In fact though, our Jewish population is now so spread out in so many different areas of the city that it would be difficult to say, as had been the case for many years, that our Jewish population is concentrated in the “south end” of the city. Traditionally, when we thought of the “south end,” we tended to think of River Heights and Tuxedo, also – in more recent times, Lindenwoods and Whyte Ridge.

As it turns out, however, there are now Jewish populations in suburban areas in almost all parts of the city, also a fairly large concentration in Wolseley and what is referred to as the West End, both of which are much closer to the centre of Winnipeg.

The continued decline in the number of Jews living in what was the traditional “North End” would probably come as no surprise to most readers, but the fact that there are now only 80 Jews living south of Smithfield, all the way to the CPR tracks, is but one more indication how much Jews have abandoned the traditional North End.

We’re not quite sure why, but the statcan list of census tracts for Winnipeg also included areas that would never be considered part of Winnipeg, such as St. Francois Xavier, Taché, Birds Hill, Lorette,  East of Hwy. 59, and St. Clement. We’ve included them here because they form part of the total of 11,165 respondents who declared “Jewish” as their religion in the 2021 census and were considered part of Winnipeg (for some reason) by statcan.

There were also two census tracts that we were unable to identify on the map. They had a total of 20 Jewish residents. We’ve been somewhat arbitrary in identifying certain areas, such as south Fort Garry – not knowing which area would be considered south Ft. Garry and which, north Ft. Garry. The same applies for St. Vital. We’ve also given names to various neighbourhoods where possible, but that was simply not possible in many cases. Tuxedo, for instance, is identified as one census tract on the statcan map, while River Heights is made up of five different census tracts. As a result we were able to distinguish north River Heights (north of Corydon) from south River Heights.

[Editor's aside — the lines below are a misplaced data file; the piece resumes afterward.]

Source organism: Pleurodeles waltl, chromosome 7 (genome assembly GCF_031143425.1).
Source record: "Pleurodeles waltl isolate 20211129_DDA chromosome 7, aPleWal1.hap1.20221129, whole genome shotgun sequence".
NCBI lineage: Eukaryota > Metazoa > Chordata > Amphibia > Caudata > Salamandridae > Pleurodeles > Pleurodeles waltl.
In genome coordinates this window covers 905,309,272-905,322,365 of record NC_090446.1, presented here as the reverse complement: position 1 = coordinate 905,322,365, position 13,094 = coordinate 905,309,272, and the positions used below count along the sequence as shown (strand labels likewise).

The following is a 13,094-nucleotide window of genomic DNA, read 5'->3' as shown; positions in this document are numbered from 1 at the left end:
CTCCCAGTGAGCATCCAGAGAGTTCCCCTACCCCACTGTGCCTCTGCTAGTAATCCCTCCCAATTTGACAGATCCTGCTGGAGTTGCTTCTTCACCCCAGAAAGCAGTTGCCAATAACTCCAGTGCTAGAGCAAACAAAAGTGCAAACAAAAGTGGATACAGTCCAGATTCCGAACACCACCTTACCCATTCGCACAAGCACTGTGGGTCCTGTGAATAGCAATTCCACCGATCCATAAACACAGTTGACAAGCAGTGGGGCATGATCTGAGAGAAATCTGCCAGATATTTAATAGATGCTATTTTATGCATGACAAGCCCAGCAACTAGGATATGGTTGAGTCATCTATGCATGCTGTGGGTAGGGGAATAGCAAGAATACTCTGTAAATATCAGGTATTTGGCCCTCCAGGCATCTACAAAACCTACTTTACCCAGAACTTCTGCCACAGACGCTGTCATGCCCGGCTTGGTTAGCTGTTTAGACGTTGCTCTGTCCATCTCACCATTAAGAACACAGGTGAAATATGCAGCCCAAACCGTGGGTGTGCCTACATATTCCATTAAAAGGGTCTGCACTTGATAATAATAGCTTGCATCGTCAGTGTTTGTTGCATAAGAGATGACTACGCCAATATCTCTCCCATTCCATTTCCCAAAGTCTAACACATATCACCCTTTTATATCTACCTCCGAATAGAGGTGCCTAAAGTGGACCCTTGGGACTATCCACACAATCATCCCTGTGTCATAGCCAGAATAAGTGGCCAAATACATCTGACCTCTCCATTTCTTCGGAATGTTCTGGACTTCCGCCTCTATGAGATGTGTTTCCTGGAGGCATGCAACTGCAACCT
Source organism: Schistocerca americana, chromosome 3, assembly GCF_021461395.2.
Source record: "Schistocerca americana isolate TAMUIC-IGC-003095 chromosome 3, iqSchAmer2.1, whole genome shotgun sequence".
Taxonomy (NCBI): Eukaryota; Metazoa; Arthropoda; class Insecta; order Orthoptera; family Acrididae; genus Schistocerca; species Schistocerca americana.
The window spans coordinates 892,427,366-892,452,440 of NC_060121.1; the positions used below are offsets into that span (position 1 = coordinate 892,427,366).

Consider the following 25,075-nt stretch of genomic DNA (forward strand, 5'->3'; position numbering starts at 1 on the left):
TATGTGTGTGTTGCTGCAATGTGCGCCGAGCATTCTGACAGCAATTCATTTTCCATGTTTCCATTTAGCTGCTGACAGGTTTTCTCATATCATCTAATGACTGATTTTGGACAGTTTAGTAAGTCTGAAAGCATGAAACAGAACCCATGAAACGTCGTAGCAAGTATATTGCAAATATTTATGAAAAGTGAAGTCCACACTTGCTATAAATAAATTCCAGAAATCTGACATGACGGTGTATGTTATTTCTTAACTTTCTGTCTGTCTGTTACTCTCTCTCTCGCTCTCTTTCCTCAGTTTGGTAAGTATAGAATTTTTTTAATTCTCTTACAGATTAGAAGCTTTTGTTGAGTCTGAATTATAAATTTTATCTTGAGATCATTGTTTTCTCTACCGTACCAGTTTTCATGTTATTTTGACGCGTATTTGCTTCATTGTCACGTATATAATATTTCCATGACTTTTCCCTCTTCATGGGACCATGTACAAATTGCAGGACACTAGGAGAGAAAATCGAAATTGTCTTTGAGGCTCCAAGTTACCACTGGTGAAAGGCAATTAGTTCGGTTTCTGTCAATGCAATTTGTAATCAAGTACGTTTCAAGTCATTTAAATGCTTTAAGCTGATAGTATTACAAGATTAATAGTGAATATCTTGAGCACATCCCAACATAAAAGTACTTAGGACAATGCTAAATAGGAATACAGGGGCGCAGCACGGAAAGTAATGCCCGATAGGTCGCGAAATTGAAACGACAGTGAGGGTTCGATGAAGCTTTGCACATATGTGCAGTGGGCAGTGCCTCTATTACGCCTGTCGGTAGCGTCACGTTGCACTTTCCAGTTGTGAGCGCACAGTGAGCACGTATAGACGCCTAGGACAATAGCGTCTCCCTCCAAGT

Here then is a list of all areas of the city that have any number of Jewish residents, in order from largest to smallest:

River Heights (south of Corydon) 1460

River Heights (north of Corydon) 530

Total River Heights 1990

Tuxedo 1955

Crescentwood (including Wellington Crescent 

& area west of Osborne) 735

Charleswood 660

Lindenwoods 655

Garden City 560

Fort Rouge 410

South Ft. Garry (not including Bridgewater) 360

South St. Vital 355

Whyte Ridge 335

Wolseley 270

Bridgewater 265

Fort Garry (not including Bridgewater or south Ft. Garry) 225

West Kildonan 205

East Kildonan 175

St. Vital (not including south St. Vital) 170

The Maples 165

Transcona 150

St. Boniface 110

North Kildonan 100

Sage Creek 95

Westwood 90

West End (west of Balmoral, north of Portage, east of Polo Park) 85

North End (south of Smithfield, to the CPR tracks) 80

Osborne Village (east of Osborne) 70

Downtown (Portage south to the river)) 60

Island Lakes 60

East St. Paul 45

St. James 45

East of Hwy. 59 45

Birds Hill 40

Silver Heights 35

Riverview 35

Concordia 35

Downtown (east of Balmoral, west of 

Main Street, north of Portage, south of Ellice) 25

North-west (between Mollard Road and Selkirk Ave.) 25

Exchange district 25

Headingley 25

Elmwood 20

Waterfront 20

St. Francois Xavier 20

Taché 20

Lorette 20

West St. Paul 15

St. Clement 15

Wildewood 10

Pritchard Farm 10

Armstrong’s Point 10